Upper Madison Salmonfly 2019 – Fins and Feathers Bozeman
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Upper Madison Salmonfly 2019

Unicorn sightings on the Upper Madison is the “theme of the day” on the 26th of June 2019. We have all been waiting patiently for the rumors of Salmonflies starting to show up around Ennis. Finally, we have had a few reports of anglers starting to see small numbers of adults around Ennis and even getting some fish to come up to the big bugs. Warm weather is back this week and we expect the hatch to explode this week. As we look to the bushes in the coming days, here are a few tips to help you find success on the upper Madison river during the Salmonfly Hatch in 2019.

Madison River Salmonfly Hatch 2017

No question about it, people love fishing the Salmonfly Hatch on the upper Madison! There just isn’t anything else in the fly fishing world that compares to the excitement of hitting the timing of this hatch just right. However, the only way that you will now if the timing is right is to be out there on the day that it all comes together! 20 plus years of experience fishing and guiding this hatch has taught me that the best predictor to success during the Salmonfly hatch is the number of boats ahead of me at the boat ramp! Go early or go late to either be ahead of everyone else or wait a few hours after everyone else has already run down the river.

The Salmonfly hatch coincides with high flows and ripping water along the banks. Undercuts that are normally dry and exposed are now prime feeding lies for some of the biggest fish in the river. Fishing with big, visible flies on heavy tippet right next to the bank will make the difference from a few random fish and really getting on them when they decide to start looking up. Remember that a few inches off the bank with heavy flows is oftentimes just too far out! I like fishing a 6-7 foot tapered leader with 1X or 2X tippet. The short leader makes for accurate, short casts tight to the bank or cover. The heavy tippet helps reduce fly loss and helps with getting big fish to the boat in heavy current. The fish won’t be tippet shy for a week or two so long as the flows continue to be in the 2000 c.f.s. range.

Salmonfly Eating Rainbowtrout

Go big or go home! Real Salmonflies are giant bugs, like 2-3 inches long and thick too! The adults emerge from nymph shucks after crawling out of the water onto branches, roots, and rocks next to the water’s edge. The adults fall into the water while climbing along the banks and bushes, but they really become available to the trout once they start to lay their eggs. Once they start to lay eggs, the numbers of adults that are on the water greatly increases. This is the time to throw the big Salmonfly Patterns like Cat Pukes and Chernobyl Ants in gaudy colors. The time for smaller patterns is later in the hatch or when you are right in the middle of a bunch of other boats.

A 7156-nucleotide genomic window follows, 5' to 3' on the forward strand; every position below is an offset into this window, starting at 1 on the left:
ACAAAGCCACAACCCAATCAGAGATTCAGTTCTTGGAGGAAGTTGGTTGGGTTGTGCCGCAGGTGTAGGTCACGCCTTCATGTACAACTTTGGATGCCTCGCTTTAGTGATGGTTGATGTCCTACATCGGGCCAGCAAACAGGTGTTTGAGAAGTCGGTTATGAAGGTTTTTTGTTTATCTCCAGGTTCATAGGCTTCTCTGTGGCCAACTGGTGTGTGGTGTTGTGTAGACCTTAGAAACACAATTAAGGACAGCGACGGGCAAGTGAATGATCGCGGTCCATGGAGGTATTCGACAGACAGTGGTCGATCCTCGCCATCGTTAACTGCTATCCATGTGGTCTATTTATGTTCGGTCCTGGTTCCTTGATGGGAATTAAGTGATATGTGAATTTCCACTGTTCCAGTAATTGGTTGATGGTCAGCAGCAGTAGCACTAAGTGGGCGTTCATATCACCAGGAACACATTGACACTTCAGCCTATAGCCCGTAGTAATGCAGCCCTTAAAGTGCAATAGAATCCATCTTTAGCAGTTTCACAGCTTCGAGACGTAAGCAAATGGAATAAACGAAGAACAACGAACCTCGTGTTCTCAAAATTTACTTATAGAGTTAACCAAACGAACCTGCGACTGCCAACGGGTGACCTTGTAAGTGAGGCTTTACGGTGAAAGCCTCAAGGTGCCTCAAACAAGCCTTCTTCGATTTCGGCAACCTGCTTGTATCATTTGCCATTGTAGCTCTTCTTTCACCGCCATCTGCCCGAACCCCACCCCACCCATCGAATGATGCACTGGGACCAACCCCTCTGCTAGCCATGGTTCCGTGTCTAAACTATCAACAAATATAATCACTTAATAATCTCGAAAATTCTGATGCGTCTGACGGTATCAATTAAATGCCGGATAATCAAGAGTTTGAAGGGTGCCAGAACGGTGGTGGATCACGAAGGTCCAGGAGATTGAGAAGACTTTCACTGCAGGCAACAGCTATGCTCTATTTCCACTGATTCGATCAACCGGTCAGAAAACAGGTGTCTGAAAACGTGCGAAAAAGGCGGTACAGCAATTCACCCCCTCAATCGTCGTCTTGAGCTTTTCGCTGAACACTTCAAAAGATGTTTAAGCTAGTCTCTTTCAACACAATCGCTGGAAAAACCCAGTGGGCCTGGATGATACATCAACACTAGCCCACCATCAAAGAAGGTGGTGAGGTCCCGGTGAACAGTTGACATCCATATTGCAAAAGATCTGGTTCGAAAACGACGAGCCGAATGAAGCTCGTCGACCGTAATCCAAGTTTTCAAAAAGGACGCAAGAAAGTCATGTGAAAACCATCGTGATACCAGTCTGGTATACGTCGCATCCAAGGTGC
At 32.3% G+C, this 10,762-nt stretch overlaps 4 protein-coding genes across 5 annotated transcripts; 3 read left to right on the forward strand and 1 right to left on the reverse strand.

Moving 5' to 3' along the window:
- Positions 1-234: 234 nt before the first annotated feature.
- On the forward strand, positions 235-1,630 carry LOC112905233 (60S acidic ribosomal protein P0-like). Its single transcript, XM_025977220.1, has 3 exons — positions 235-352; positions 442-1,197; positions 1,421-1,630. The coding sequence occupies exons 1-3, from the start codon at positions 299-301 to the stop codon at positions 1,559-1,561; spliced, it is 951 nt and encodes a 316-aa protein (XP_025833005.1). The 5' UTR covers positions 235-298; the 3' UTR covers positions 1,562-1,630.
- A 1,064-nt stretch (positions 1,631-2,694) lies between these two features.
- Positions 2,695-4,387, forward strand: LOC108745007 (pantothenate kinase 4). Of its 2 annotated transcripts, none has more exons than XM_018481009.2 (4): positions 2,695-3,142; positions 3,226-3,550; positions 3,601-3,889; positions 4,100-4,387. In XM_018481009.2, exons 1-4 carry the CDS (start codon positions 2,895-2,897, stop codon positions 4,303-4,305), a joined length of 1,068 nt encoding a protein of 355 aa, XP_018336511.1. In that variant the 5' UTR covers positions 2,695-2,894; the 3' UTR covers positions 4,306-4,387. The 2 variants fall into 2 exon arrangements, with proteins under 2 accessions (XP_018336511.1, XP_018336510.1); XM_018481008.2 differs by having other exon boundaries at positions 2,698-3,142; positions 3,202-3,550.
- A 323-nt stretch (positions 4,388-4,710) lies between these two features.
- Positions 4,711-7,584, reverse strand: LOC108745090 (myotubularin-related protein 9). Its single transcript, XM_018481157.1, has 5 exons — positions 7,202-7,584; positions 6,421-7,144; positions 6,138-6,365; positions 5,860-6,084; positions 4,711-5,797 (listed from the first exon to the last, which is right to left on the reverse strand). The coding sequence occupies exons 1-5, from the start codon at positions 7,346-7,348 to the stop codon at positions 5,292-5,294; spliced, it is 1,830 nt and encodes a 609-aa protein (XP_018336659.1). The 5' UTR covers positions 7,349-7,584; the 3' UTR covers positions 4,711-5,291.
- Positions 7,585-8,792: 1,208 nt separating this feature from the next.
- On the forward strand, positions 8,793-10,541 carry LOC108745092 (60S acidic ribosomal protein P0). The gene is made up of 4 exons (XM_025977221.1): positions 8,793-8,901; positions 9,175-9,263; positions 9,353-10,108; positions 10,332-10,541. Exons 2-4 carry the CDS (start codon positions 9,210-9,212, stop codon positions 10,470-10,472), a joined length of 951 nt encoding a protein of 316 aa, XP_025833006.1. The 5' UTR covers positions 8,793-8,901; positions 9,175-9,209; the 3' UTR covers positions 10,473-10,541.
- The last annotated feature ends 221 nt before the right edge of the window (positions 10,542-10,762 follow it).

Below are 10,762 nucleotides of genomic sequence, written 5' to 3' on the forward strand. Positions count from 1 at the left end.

After a few days of heavy emergence, expect to see more refusals and less action on even the most realistic patterns. A few swirls and short-strikes are my cue to start thinking “outside the box” in terms of fly selection during the Salmonfly hatch. The first thing I will usually go to is a large Mayfly pattern like a Green Drake or Purple Chubby Chernobyl in a size 12 or 14. If we aren’t moving fish or continue to get refusals, then it’s time to throw something ridiculous like a pink hopper. If the refusals continue to come along, the fish are still interested in the dries and a continual search through the fly box will result in finding a fly with the color and profile that turns those refusals into eats.

Eventually, the river will seem like all the fish have given up and disappeared back to the mid-river rocks. Angling pressure and the diminishing hatch makes it less and less likely that bank-hugging fish will continue to freely rise to giant, orange dry flies. However, they are still next to the banks and interested in a big meal drifting by, just right. I typically start to fish small droppers below the big dries by the third or fourth day of the hatch. It can be more difficult to get these rigs in tight-enough of the bank to bring fish out from the undercuts and deep channels next to the bank. There are typically Yellows Sallies, PMD’s., Caddis, Green Drakes, and Golden Stones out as well throughout the Salmonfly hatch. A small Pheasant Tail or Yellow Sally nymph dropped a couple of feet below a big dry is usually my solution to finding those bank hugging fish later in the hatch.

The Madison River Salmonfly hatch can be a real “head-scratcher” and more than one fishing guide has stayed up way too late at night trying to “crack the code” at the fly tying vise. Get out early or stay late and bring a bunch of big flies in all types of shapes and colors. Watch other anglers and boats and fish the water that they are NOT fishing. Stick with the dries until you just don’t see any more action. Remember that flows and bugs are keeping fish near the banks so fish your flies tight to the bank, ramp to ramp! We hope that you get out on the water and just get lucky enough to experience the thrill of big fish eating big dries on one of the prettiest rivers you’ll find anywhere in the world. Stop in our Bozeman fly shop for updates and check out our upper Madison River fishing reports online.